The poor bread of Pesach
by Jonathan Rosenblum
April 10, 1998
Tonight Jewish families all around the world - in many cases three generations together - will gather to celebrate the Seder. No holiday so centers around the family, and that is as it should be, for the Seder is about the transmission of historical memory from one generation to another. The primary commandment of the night is relating the story of the Exodus: 'And you shall tell your son on that day, saying..."
We do not just recount past events; we relive them. The leader of the Seder tells his children his personal exodus - 'on account of what the Lord did for me in my going out from Egypt." The purpose of the Seder has not been fulfilled, in the words of the Haggada, until 'each person views himself as if he himself left Egypt."
In the cycle of the Jewish calendar, we stop at various 'stations" in time. On Seder night, for example, we can tap into the same spiritual potential that our ancestors experienced at the first Seder in Egypt. Through our questions and answers at the Seder, through the recall of our degradation and our subsequent redemption, we attempt to rediscover for ourselves the meaning of events over 3,000 years ago.
The Exodus was accompanied by an unprecedented revelation. God revealed Himself, through the plagues in Egypt, as the all-powerful creator and master of nature.
Even more important, He showed that He is directly involved in human history, and that history has a goal and a purpose. Unless there is meaning and purpose to the world, God's very act of choosing to remove one nation from the midst of another more numerous and powerful nation is unintelligible.
The initial illumination did not last. Like a bolt of lightning on a dark heath, it lit up the ultimate destination while leaving us to find our way in the obscuring darkness. But a residue of that illumination remains, and it is particularly strong on Seder night.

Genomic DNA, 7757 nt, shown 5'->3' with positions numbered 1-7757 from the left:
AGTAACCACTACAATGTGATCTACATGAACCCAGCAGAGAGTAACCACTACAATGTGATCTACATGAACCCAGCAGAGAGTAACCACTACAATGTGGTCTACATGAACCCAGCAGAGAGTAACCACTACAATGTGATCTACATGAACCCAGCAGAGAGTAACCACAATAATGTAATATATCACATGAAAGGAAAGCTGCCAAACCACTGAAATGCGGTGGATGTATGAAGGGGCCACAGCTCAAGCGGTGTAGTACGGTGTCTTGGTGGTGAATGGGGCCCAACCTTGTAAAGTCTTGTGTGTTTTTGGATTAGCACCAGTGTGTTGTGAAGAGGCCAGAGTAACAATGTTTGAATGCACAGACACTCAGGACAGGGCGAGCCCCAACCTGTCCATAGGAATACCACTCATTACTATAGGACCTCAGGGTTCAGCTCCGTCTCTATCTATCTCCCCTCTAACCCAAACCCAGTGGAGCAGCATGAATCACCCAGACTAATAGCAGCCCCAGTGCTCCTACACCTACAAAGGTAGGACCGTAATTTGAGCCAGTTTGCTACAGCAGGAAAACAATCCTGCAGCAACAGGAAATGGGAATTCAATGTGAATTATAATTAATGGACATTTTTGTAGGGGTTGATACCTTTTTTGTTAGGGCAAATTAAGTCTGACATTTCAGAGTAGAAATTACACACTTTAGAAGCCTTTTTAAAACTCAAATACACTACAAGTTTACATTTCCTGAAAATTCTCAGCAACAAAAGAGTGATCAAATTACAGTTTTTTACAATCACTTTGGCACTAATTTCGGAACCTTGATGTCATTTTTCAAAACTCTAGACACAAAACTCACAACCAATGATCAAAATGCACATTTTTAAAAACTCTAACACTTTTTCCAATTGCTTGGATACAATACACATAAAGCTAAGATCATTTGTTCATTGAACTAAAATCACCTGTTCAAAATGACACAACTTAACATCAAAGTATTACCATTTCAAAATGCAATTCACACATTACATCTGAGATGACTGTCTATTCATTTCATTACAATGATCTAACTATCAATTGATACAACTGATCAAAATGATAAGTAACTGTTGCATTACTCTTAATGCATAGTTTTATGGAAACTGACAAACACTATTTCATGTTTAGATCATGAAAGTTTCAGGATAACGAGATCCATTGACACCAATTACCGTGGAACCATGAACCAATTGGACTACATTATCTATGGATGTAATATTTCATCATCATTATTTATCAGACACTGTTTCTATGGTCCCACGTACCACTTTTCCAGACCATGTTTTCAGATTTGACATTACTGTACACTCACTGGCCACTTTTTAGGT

We relive the Exodus both as a nation and as individuals. As members of the Jewish nation, we strive to experience the Exodus personally; as individual Jews we experience our personal Exodus.
On a national level, exile involves loss of our national identity. On the individual level, galut is expressed as estrangement from our essential self.
A slave cannot fulfill his potential because he is subject to the will of his master, and thus has no means of self-fulfillment. As a nation denied the ability to express our purpose, we could only slide into depravity in Egypt. And as individuals, we are enslaved so long as we are thrall to our physical desires.
WITH the redemption from Egypt, we were elevated as a people above the constraints of time and space. The very name of Egypt - Mitzrayim - derives from tzar, meaning narrow or constricted. From the physical and spiritual strangulation of Egypt, we were redeemed in the flash of an eye.
Our parallel redemption as individuals requires transcending the constraints of our physical nature. Our soul - breath of the divine - finds expression in this world only through the medium of the physical body, yet frequently our physical side pursues its own agenda, and hides from our consciousness any awareness of the soul. To the extent that we perceive ourselves in purely material terms, we lose sight of the divine spark that
is our true essence; we are alienated from ourselves.
Matza is at once the symbol of our freedom as a nation and of our spiritual essence as individuals. The entire story of the Exodus is told with the matza uncovered, for it symbolizes the Exodus by reminding us of the how God redeemed us in an instant.
And Matza is spiritual bread. The spiritual world is one of unity; the physical world one of division. The latter is made up of finite blocks of material amalgamated together and finite moments of time, one after the other, measured by changes in the physical world.
Matza reflects the essential unity of the world of the spirit. It is comprised only of that which is essential. The addition of any ingredient beyond water and flour renders it unfit to be eaten at the Seder.
No trace of hametz, the leavening agent in our daily bread, is permitted during Pesach. For hametz represents the material side of man, that which retards and impedes the soul from expressing itself. The Hebrew root of the hametz means to delay and slow down. Our sages portray the Jewish people as saying to God, 'We seek to do Your will, but the leavening in the dough [figuratively, our evil inclination] prevents us from doing so."
Though the matza we eat in place of normal bread is referred to as 'poor bread,' it is we who are poor, not the bread. We are too rooted in the physical world to digest spiritual bread for more than one week a year.
Matza thus reminds us of the extent to which we have failed to elevate our physical body to the point where it can be an adequate vessel for our soul.
Tonight we rejoice at the Seder table after having searched out the hametz from every nook and cranny of our houses and burned whatever remained. May we similarly merit to search out and remove the hametz from within ourselves and thereby experience true freedom.
A happy and kosher holiday to all.
Related Topics: Jewish Holidays, Pesach
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